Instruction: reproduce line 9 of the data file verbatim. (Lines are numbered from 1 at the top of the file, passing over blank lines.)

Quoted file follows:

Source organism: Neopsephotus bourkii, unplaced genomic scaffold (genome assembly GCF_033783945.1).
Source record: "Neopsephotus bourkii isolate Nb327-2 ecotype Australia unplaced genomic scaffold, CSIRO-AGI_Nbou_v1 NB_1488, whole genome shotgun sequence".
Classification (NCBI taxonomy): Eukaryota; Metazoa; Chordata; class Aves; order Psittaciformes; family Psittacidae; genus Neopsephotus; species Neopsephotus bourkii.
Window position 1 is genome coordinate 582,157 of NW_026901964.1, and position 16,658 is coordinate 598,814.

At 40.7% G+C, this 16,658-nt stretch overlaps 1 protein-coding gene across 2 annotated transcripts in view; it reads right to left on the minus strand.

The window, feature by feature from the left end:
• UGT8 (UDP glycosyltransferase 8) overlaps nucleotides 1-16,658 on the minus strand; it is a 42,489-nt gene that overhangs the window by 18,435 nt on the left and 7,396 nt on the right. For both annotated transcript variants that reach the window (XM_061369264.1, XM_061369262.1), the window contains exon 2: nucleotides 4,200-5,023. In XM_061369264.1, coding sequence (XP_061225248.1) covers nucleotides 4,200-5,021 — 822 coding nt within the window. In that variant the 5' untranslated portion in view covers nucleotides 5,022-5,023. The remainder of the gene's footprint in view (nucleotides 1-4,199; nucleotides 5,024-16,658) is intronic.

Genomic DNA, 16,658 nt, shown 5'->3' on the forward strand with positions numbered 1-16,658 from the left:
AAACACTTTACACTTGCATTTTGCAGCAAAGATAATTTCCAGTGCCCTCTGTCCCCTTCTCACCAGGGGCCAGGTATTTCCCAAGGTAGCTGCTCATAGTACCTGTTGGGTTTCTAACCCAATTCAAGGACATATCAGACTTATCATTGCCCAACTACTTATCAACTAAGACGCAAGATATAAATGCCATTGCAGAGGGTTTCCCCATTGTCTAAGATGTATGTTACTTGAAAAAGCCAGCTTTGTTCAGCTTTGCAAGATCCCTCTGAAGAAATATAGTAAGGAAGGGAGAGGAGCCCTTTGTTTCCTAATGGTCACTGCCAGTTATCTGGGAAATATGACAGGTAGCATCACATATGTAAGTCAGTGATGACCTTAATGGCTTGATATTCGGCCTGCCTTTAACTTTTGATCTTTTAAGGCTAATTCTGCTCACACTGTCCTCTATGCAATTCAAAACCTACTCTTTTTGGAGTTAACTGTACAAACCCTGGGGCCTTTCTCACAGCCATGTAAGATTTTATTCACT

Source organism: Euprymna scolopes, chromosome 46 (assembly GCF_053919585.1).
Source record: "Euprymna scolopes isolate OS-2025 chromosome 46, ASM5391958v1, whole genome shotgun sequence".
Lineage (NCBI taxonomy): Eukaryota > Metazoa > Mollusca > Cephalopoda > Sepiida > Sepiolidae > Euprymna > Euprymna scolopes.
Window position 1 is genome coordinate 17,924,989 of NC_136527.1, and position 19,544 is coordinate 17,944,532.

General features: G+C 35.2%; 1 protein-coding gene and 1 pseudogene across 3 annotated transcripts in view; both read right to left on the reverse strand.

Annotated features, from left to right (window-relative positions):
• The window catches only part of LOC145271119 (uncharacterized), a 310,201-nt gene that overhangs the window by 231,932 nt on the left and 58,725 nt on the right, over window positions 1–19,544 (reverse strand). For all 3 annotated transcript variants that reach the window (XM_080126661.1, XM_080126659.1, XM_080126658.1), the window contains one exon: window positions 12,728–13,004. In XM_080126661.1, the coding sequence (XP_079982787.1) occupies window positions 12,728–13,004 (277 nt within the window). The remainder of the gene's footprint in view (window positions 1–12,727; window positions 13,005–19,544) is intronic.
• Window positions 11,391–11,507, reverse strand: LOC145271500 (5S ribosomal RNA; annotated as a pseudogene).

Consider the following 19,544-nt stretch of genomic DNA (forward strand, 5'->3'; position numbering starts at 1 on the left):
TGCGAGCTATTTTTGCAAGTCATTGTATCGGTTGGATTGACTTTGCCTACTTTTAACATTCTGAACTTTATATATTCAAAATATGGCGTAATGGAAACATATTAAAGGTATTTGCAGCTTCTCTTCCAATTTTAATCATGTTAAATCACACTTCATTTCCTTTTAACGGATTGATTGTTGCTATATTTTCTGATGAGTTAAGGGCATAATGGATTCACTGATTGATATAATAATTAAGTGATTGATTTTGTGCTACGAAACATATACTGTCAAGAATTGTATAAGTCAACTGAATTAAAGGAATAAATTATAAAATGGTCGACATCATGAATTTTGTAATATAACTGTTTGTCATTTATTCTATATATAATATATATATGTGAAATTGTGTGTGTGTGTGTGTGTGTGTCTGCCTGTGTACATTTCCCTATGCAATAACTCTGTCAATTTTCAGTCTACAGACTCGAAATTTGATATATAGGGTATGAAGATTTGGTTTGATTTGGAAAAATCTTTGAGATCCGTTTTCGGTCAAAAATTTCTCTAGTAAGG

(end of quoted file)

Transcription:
AAACACTTTACACTTGCATTTTGCAGCAAAGATAATTTCCAGTGCCCTCTGTCCCCTTCTCACCAGGGGCCAGGTATTTCCCAAGGTAGCTGCTCATAGTACCTGTTGGGTTTCTAACCCAATTCAAGGACATATCAGACTTATCATTGCCCAACTACTTATCAACTAAGACGCAAGATATAAATGCCATTGCAGAGGGTTTCCCCATTGTCTAAGATGTATGTTACTTGAAAAAGCCAGCTTTGTTCAGCTTTGCAAGATCCCTCTGAAGAAATATAGTAAGGAAGGGAGAGGAGCCCTTTGTTTCCTAATGGTCACTGCCAGTTATCTGGGAAATATGACAGGTAGCATCACATATGTAAGTCAGTGATGACCTTAATGGCTTGATATTCGGCCTGCCTTTAACTTTTGATCTTTTAAGGCTAATTCTGCTCACACTGTCCTCTATGCAATTCAAAACCTACTCTTTTTGGAGTTAACTGTACAAACCCTGGGGCCTTTCTCACAGCCATGTAAGATTTTATTCACT